The Election That Got Away


Nevertheless, Democrats across the land were confidently and jubilantly celebrating the victory, and newspapers were proclaiming it. In Tilden’s own New York City, the Tammany wigwam on Fourteenth Street resounded with songs and huzzas, and soon after midnight joy broke all bounds when a message arrived from Tilden himself hailing the glorious triumph. Meanwhile, at the Governor’s comfortable mansion on Gramercy Park, the congratulatory messages were pouring in. “Hully for us!” “Hey! Sammy!” “Reform at last!” and so they went.

In Columbus, Ohio, all was gloom. Governor Hayes, surrounded by his family and a few old friends, received the election news from a procession of telegraph messenger boys trooping through his parlor with the latest dispatches. Shortly after midnight, Hayes went to bed convinced of his defeat “after a very close contest.” His first concern, he wrote in his diary, was to console his wife Lucy, “with such topics as readily occured of a nature to make us feel satisfied on merely personal grounds with the result. We soon fell into a refreshing sleep and the affair seemed over.”

But not everyone was so resigned. At the New York Times, an editorial council in a dirty office littered with proof sheets was charting the position to be taken in commenting on the election in the impending morning edition. The interest of the Times editors had been aroused by an inquiry from D. A. Magone, the New York State Democratic chairman, and Senator William Barnum of Connecticut, concerning the status of the election returns, nationally. Barnum also asked specifically about Florida, Louisiana, and South Carolina. In poring over their check lists of voting data by states, the bitterly anti-Tilden managing editor, John C. Reid, and his associates noticed that only the most fragmentary information was on hand from the three states Barnum had mentioned, the only ones still under Republican control in the South. Even more significant, the Democratic managers in those states had not sent in their reports of the popular vote cast—the usual basis of party daims to the electoral vote. In light of the unexplained Democratic silence the Republicans might conceivably, by the wildest conjecture, claim those three slates, although ultimately any suchclaims would have to be vindicated be the official count of the popular votes.

The Times editors, all solid realists, were not expecting any sudden dramatic upsurge of votes for Hayes in the unreported southern returns. Their hopes turned on one possibility: that in each of the three states in question the official canvassing boards could, if their ethical sense was numb enough, manipulate a popular majority for Hayes that in turn could be transformed into electoral votes. Indeed, as computed by Reid and his now thoroughly agitated colleagues, the twenty electoral votes of Louisiana, Florida, and South Carolina, when added to the 165 already attributed Io Haves, would give the Republican candidate 185 electoral votes (the bare majority required by the Constitution for election) to 184 for Tilden.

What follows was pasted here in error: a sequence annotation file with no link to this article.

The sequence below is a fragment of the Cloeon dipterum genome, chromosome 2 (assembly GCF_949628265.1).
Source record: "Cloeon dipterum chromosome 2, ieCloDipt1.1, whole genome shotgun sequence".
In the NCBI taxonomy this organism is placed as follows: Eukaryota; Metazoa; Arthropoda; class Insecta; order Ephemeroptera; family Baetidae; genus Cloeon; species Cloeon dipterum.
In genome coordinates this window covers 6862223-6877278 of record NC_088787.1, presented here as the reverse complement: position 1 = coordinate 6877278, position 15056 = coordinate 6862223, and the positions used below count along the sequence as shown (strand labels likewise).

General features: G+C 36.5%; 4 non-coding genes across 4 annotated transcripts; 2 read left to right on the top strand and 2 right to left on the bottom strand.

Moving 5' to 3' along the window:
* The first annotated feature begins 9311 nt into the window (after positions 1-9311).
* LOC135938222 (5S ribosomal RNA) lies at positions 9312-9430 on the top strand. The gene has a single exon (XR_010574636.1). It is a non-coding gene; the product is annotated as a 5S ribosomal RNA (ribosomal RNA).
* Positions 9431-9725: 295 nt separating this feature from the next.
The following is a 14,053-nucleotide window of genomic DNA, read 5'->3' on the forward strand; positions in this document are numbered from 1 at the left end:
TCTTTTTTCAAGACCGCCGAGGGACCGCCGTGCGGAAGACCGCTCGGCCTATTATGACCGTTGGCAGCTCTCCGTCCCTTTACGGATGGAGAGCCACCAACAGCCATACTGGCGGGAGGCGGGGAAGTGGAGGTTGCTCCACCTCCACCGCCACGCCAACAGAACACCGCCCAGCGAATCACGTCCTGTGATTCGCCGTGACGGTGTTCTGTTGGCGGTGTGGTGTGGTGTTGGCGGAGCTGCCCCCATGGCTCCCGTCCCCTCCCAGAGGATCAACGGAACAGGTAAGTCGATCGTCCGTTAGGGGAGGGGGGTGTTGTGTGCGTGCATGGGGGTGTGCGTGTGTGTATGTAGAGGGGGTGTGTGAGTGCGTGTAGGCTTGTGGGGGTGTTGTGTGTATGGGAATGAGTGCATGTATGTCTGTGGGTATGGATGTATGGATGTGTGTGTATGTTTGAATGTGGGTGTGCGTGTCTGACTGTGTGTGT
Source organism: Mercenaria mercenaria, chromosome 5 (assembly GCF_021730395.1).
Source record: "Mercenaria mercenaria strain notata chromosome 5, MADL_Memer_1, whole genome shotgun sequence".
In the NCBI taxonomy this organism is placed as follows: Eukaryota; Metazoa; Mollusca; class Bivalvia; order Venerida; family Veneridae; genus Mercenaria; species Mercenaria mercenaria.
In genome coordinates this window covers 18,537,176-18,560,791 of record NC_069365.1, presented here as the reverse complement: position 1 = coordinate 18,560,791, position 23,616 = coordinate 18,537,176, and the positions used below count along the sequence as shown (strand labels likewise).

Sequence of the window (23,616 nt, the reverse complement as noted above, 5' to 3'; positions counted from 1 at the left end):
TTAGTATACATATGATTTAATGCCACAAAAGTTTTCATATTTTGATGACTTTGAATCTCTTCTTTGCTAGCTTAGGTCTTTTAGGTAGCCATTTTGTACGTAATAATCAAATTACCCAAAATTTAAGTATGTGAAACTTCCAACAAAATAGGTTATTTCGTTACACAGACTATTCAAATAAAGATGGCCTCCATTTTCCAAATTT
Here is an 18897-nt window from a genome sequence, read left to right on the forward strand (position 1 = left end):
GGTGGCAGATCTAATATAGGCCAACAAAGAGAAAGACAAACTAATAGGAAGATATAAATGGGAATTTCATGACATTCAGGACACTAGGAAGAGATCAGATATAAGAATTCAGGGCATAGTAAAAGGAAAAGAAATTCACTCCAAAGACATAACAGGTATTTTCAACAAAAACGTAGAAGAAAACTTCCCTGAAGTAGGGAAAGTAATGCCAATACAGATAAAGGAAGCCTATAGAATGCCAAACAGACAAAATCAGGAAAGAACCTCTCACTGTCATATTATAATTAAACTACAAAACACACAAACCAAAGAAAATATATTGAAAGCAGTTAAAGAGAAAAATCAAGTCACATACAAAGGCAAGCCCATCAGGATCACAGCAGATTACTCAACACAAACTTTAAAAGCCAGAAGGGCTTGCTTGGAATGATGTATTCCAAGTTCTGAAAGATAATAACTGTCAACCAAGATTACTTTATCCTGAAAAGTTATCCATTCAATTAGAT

The editors decided that the headlines of the morning edition should declare, “Results still Uncertain. A Solid South, except Louisiana, Florida, and South Carolina for the Democracy.” Being a practical man of action, Editor Reid also saw the necesssity of forestalling the Republican national organization from conceding the election to the Democrats until he had had a chance to communicate with key Republicans in the three doubtful states. He raced to the national party headquarters at the Fifth Avenue Hotel, and there was given authority by the national chairman, Zachariah Chandler, to telegraph D. H. Chamberlain, Republican governor of South Carolina: HAYES IS ELECTED IF WE HAVE CARRIED SOUTH CAROLINA, FLORIDA, AND LOUISIANA. CAN YOU HOLD YOUR STATE? ANSWER IMMEDIATELY. Similar messages were sent to trusted party officials in Florida and Louisiana, and a warning against possible frauds in Nevada and Oregon was dispatched to western friends.

Thereupon Reid returned to his office to prepare the November 9 edition of his paper, which proclaimed unqualifiedly that “Hayes has 185 electoral votes and is elected.” The Republican national chairman made an identical assertion of victory. South Carolina, Florida, and Louisiana were put in the Hayes column even though the Associated Press on the very same day was reporting Democratic claims of having carried Louisiana by 20,000 votes.

Among the Republicans who immediately entrained for Florida were E. F. Noyes, Senator John Sherman, and Congressman James Garfield, all Ohioans and close friends of Hayes; Senator John A. Kasson of Iowa; General Lew Wallace, romantic novelist and future author of Ben Hur; and General Francis C. Barlow, President Grant’s personal representative. Soon similar battalions of important citizens of both political parties—“visiting statesmen,” the newspapers called them—were descending upon all three southern states. Their mission was to watch out for their party’s interests locally and to gather evidence for presentation to the state canvassing boards and eventually to courts and congressional investigating committees.